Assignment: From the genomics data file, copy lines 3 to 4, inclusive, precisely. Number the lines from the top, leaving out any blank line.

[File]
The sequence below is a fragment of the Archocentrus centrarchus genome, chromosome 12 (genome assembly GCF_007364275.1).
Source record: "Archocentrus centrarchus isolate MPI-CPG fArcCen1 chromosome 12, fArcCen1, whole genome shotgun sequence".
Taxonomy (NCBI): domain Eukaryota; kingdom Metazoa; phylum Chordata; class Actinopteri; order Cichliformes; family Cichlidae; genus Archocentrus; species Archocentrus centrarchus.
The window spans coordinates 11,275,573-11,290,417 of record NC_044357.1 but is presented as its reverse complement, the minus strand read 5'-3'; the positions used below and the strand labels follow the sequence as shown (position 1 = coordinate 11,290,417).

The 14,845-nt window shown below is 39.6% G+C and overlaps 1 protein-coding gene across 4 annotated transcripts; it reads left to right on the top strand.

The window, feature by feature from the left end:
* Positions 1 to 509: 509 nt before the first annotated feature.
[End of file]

Taxonomy (NCBI): domain Eukaryota; kingdom Metazoa; phylum Chordata; class Actinopteri; order Cichliformes; family Cichlidae; genus Archocentrus; species Archocentrus centrarchus.
The window spans coordinates 11,275,573-11,290,417 of record NC_044357.1 but is presented as its reverse complement, the minus strand read 5'-3'; the positions used below and the strand labels follow the sequence as shown (position 1 = coordinate 11,290,417).